A July Reflection
I’m learning to pause at the end of each month to reflect on a few questions, to look back and make a note of just a tiny sampling of God’s goodness to me.
1. Where did you see God in July?
I love sunflowers. Something about them makes me smile. I have a permanent one on my patio that, while not real, is uplifting. My garden produced sunflowers this summer. It took multiple plantings of seeds and protecting the flowers from critters, but I was rewarded with a few beautiful sunny faces. In July, we saw a Van Gogh exhibit. Van Gogh painted a series of sunflowers. To the painter, yellow was an expression of joy and contentment. Van Gogh also wrote that his painting represented gratitude. I echo Van Gogh’s sentiment – the sunflower turns its face entirely to the light as if in worship to the Creator – in joyful thanksgiving! May my heart, too, be lifted in thanksgiving!
2. What’s creating noise in your head and heart this month?
I have resisted reading about the Enneagram for a long time, but I have spent more time reading, digesting, thinking, and comparing tests in the last few weeks. It’s not that I don’t know with what number I identify – that was easy. I relate to descriptions of fives. On the most recent Myers-Briggs type test, I scored INFJ. Typical lists include having a measured amount of energy, being a good listener, being creative at problem-solving. I regret it when I over-extend myself; I need time alone – that seems to be increasing with age!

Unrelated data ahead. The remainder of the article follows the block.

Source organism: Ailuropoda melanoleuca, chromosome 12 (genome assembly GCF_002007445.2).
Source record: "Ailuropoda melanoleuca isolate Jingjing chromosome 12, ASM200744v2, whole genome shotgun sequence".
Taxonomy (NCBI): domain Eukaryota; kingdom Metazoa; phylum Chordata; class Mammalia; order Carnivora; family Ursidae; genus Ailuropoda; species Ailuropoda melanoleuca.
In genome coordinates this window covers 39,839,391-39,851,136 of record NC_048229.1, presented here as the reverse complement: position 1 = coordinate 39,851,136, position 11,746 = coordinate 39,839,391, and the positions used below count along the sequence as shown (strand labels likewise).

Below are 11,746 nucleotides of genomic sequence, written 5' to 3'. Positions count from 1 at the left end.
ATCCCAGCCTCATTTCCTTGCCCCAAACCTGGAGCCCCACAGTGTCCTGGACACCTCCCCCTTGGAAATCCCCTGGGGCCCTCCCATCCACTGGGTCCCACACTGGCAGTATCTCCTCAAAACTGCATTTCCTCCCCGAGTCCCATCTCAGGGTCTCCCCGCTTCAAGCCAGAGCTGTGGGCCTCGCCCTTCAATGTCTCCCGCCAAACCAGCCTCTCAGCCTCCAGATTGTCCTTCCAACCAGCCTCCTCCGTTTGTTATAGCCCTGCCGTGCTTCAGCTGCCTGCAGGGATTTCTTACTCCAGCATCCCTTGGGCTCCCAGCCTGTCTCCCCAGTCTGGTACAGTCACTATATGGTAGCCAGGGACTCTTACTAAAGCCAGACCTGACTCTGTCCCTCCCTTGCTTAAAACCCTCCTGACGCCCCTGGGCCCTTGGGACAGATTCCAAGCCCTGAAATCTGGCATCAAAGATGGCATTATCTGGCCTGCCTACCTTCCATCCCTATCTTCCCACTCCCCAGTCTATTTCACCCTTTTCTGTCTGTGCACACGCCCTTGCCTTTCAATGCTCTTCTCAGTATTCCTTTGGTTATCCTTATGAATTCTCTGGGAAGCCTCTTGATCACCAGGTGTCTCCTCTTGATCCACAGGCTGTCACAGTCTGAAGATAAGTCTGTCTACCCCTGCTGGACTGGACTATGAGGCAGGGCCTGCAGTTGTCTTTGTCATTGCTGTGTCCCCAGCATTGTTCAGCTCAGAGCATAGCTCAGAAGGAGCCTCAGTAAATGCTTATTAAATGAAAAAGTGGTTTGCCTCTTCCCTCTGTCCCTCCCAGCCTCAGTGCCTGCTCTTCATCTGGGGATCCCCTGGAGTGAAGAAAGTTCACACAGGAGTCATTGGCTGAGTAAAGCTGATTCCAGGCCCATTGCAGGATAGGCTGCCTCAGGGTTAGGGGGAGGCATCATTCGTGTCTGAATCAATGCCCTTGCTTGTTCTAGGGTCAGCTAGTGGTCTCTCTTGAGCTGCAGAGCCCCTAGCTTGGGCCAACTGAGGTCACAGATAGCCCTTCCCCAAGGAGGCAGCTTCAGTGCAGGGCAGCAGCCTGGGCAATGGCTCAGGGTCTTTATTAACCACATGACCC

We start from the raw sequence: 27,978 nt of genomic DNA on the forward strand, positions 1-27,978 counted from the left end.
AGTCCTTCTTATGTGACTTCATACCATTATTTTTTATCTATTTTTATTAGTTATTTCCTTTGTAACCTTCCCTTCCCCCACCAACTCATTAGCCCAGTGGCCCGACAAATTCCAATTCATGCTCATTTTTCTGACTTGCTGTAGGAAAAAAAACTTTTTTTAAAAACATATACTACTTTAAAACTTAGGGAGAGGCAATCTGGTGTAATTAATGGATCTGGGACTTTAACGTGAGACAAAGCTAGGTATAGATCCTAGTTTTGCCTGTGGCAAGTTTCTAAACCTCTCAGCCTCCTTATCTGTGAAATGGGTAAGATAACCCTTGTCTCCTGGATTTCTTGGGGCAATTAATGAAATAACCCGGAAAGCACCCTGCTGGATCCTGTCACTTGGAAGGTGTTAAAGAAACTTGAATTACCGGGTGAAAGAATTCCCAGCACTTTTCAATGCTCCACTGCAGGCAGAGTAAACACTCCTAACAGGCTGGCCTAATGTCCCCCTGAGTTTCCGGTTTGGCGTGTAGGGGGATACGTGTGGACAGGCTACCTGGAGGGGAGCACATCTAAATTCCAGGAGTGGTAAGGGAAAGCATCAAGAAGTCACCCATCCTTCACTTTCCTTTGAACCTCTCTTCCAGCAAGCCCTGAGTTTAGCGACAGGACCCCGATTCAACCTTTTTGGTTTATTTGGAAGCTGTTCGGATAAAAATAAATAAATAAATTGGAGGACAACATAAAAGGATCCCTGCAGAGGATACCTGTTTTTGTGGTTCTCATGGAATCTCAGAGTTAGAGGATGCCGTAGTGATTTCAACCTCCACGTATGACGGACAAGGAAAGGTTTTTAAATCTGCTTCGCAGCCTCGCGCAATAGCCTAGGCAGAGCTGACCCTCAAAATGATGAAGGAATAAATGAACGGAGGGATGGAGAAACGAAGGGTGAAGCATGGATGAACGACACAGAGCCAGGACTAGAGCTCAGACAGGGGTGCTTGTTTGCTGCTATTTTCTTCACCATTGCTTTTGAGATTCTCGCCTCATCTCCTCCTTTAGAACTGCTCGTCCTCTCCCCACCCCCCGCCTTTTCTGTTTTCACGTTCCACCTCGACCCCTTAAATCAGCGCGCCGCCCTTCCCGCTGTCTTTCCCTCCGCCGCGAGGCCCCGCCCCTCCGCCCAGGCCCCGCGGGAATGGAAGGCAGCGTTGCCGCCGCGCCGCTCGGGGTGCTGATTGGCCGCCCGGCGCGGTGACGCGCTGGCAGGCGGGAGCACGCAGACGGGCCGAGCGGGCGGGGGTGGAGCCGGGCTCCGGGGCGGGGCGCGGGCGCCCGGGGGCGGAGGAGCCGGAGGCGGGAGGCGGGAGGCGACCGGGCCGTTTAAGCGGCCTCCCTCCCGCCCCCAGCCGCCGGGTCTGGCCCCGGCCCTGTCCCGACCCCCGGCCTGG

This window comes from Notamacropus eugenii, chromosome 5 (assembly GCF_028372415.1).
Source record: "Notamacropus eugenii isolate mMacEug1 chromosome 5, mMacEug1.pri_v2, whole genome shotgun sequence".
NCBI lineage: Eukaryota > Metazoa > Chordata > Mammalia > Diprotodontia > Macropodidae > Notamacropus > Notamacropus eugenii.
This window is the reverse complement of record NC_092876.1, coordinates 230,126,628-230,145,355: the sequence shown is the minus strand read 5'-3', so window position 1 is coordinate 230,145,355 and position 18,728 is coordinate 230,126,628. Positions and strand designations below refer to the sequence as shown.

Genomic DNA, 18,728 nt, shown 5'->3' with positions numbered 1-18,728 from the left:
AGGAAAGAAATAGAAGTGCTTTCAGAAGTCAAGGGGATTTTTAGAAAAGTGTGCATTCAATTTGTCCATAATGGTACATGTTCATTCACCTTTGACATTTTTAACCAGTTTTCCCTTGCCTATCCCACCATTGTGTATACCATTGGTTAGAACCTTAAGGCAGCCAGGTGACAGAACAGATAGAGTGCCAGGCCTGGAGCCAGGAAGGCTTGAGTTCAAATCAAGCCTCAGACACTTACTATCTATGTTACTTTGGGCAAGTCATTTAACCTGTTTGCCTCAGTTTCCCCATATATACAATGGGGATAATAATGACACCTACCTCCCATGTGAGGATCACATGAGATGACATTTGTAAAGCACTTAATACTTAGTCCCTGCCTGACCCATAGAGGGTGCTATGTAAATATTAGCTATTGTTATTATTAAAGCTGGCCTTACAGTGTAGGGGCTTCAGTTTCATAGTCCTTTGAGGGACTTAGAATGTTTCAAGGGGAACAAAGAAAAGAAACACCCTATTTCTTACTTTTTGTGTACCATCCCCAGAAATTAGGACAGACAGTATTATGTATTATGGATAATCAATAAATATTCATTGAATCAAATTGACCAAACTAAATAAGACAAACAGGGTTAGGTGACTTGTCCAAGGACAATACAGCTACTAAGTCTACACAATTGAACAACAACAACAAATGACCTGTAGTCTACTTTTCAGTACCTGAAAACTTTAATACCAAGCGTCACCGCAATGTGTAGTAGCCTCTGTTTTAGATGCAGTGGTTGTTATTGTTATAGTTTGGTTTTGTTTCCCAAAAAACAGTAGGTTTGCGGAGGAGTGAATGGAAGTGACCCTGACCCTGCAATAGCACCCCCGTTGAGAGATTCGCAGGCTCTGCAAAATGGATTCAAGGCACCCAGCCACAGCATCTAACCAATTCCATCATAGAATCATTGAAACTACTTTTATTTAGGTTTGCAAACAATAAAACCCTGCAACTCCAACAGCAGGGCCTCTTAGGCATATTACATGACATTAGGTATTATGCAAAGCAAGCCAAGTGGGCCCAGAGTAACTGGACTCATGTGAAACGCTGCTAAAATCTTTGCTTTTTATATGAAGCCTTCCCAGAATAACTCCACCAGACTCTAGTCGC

What’s interesting to learn is that people who identify as INFJ tend to be the most social of introverts. A friend recently told me she thought I was a high-functioning introvert, and I laughed. I am drained in social situations that require small talk. And in larger groups, I tend to hang back, observe, and feel a bit awkward. But I do seek out friends, people with whom I can relate. I desire to be known and understood.
And that’s the draw in studying personality tests – being understood, and understanding those close to you.
3. What is one word to describe what you hope for as we move into August?
I am thinking about the word “purpose.” I tend to operate on the school year schedule; after so many years in the classroom, that’s a tough habit to break. I see teachers setting up their classrooms, parents shopping for supplies. And this preparation reminds me that I have a different purpose in this season of life than in previous ones. As I look forward to August, I eagerly anticipate God helping me to see how He wants to work out His purposes in my life this fall. I’m excited about His plans!
In July, I went on a search for theology written by women. I bought six books – which blew my book budget for sure! First I read, Hannah Anderson’s Made for More!
“The paradigm is simple: God intends to reflect His identity through your identity. What He is, you will become. He is holy; you must be holy. He loves, so you must love. He forgives, so you must forgive. … They are not demands; they are His promises—promises that He is fulfilling through Jesus Christ. He promises that as we center our identity on Him and live lives dependent on His nature, He will live in us. His promise that He will be a well of life, bubbling up inside of us, overflowing to life for all around us. His promise that He will give us the strength to both will and do His good pleasure. His promise that through Him, we will finally be the image-bearers we were meant to be. That through Him, we will finally, fully be human.”